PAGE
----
For a time before Caesar’s death, there had been a civil war between Caesar and Pompey, the prevailing leader of Rome. Caesar had routed Pompey in this war, both militarily and popularly. Caesar’s army had continued to march victoriously through the Gallic Wars, conquering more and more territory for Rome, even bridging the English Channel to invade Britain. Caesar simultaneously conducted a war with Pompey for the love of the people; he passed many laws that slowly diluted the power of the establishment – the rich and titled – and inflated the seats in the senate to further leech power from Pompey’s old guard. Most importantly to the populace, he allowed everyone to obtain Roman citizenship and share in the fruits of the rich, expansive empire and kept his people fed through alliances with or defeat of territories with rich food supplies like Egypt and Spain. He also sought to centralize the Roman government with less oversight on municipal concerns like methods of taxation. The calendar was also a very important populist strategy as it coincided with the seasons, which gave more order to a constant food supply.
Marc Antony’s eulogy in Julius Caesar was delivered to a large gathering of constituents and citizens of Rome. These countrymen, previously big supporters of Caesar, had been manipulated by the old guard of the Senate – through ‘media’ channels like graffiti, town criers called ‘praecos’ who broadcast news in the forum, and posted proclamations – to believe that Caesar no longer had their best interests at heart. Romans were told that Caesar had become arrogant and power hungry and had sacrificed their interests to his own. The audacious act of honorable senate members actually murdering Caesar themselves in the senate house further punctuated the need for swift and violent action the Senate had been trying to incite in the Roman mob.
Antony’s speech speaks to the disinformation fed to Roman citizens in a rhetorical triumph of emotion and logic. Antony begins by using his own stature as decorated everyman soldier of Rome being as one with the Roman people gathered: “Friends, Romans, countryman”; then, after reminding the crowd of his credibility with them as their defender, he asks them to listen to him. He starts his undermining of Brutus, the most publicly admired of the old guard, by questioning Brutus’ attacks on Caesar’s character. Antony then asks questions to make the Romans think not only about what they know about Brutus’ own character and reliability but, more importantly, about the efficacy of the actual facts or opinions they have been told. He uses several examples of Caesar’s public behavior to make his case: Caesar’s campaigns which kept Romans fed and safe, his refusal to be king, and his social programs that benefited every citizen. Antony concludes with sorrow that Romans have been so misguided by the Senate and asks if they have all lost their powers of distinction and reason. This is the lesson for everyone at the idea of March: what do we really know about the people and government we trust, where did we get that information, and to what purpose?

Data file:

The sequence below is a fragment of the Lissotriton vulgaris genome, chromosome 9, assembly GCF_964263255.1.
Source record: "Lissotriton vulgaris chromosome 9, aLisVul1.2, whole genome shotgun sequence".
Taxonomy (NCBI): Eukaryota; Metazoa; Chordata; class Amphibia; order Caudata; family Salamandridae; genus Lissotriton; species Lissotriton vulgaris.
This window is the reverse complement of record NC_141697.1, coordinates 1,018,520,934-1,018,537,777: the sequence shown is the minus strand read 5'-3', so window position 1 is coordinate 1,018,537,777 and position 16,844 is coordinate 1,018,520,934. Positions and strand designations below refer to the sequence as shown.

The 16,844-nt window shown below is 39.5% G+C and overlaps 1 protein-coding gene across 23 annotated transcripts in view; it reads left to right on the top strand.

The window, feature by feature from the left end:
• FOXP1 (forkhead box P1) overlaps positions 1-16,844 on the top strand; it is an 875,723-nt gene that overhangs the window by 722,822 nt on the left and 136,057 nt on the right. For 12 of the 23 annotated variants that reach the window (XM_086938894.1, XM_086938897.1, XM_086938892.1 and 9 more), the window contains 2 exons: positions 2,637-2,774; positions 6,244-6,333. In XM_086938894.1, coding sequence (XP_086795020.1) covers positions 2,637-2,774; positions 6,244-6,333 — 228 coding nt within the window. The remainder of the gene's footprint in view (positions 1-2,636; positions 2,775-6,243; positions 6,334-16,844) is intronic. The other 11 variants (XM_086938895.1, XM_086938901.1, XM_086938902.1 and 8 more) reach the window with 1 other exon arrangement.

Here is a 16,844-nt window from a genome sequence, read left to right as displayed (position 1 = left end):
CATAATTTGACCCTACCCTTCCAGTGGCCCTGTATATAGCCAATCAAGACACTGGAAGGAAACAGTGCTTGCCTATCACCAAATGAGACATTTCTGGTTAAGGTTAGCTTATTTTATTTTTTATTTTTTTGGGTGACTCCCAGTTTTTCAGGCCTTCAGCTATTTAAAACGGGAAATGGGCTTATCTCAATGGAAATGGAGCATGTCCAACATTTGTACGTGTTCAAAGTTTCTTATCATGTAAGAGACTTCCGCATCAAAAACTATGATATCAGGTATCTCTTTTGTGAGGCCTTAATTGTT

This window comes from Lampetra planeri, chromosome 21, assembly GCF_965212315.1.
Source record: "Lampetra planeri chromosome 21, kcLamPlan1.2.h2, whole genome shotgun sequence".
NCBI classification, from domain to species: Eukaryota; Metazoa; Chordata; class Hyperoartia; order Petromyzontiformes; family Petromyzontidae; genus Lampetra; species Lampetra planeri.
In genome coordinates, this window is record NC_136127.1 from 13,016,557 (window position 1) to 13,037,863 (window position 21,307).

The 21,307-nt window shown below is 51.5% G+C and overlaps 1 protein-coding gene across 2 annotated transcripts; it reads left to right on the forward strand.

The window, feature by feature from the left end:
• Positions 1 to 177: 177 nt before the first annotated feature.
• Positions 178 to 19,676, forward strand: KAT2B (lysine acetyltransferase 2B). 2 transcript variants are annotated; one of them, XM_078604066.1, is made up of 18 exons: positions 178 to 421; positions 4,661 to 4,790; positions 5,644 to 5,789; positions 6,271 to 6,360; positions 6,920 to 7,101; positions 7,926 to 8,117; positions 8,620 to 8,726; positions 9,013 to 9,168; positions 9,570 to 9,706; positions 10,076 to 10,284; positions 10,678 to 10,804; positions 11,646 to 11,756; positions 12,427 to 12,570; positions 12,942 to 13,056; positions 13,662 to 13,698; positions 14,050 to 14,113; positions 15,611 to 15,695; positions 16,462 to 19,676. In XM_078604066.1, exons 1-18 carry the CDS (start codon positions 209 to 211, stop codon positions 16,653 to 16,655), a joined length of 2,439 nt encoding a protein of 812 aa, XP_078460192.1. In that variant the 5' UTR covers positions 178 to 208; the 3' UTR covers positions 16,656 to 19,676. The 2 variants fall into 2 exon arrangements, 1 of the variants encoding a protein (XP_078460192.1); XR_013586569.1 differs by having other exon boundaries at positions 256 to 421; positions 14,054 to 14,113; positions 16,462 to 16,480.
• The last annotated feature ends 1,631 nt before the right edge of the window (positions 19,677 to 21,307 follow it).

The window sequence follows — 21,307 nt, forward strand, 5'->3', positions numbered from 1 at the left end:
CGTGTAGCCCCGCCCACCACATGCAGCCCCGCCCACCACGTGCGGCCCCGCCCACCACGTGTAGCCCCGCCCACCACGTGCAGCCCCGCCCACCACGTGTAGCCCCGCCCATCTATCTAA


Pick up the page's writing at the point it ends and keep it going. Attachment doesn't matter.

After Caesar’s death, Rome was favored with an excellent emperor in Augustus, the appointed heir of Caesar, certainly, but also a leader in his own right. He crushed the nepotism that had plagued Caesar’s tenure, eased the stranglehold of the old guard in the senate, and transferred more independence to the citizenry of Rome. He continued the social programs, territory gains, arts, and sciences begun by Caesar and led Rome to a golden age of relative peace. When Augustus died, his successors slowly but surely led Rome to its ultimate downfall through tyranny and greed. However, the lessons of the Roman empire, Caesar, Augustus, and the story of Brutus’ betrayal have endured to this day. What became of Brutus and Cassius and the other murderers of Caesar? Both Brutus and Cassius ended up suicides within a short time. After Caesar died, over 300 conspirators were hunted down, exposed, and executed.
The Ides of March has an ominous feeling to it because we are reminded, through one of the first well known political assassinations in world history, that evil sometimes triumphs. But, in addition to mourning for Caesar, it is a good reminder that what happens in the world is everyone’s responsibility: we must think for ourselves. Justice will ultimately be served. It is easier to find men who willingly volunteer to die, than to find those who are willing to endure pain with patience. – Julius Caesar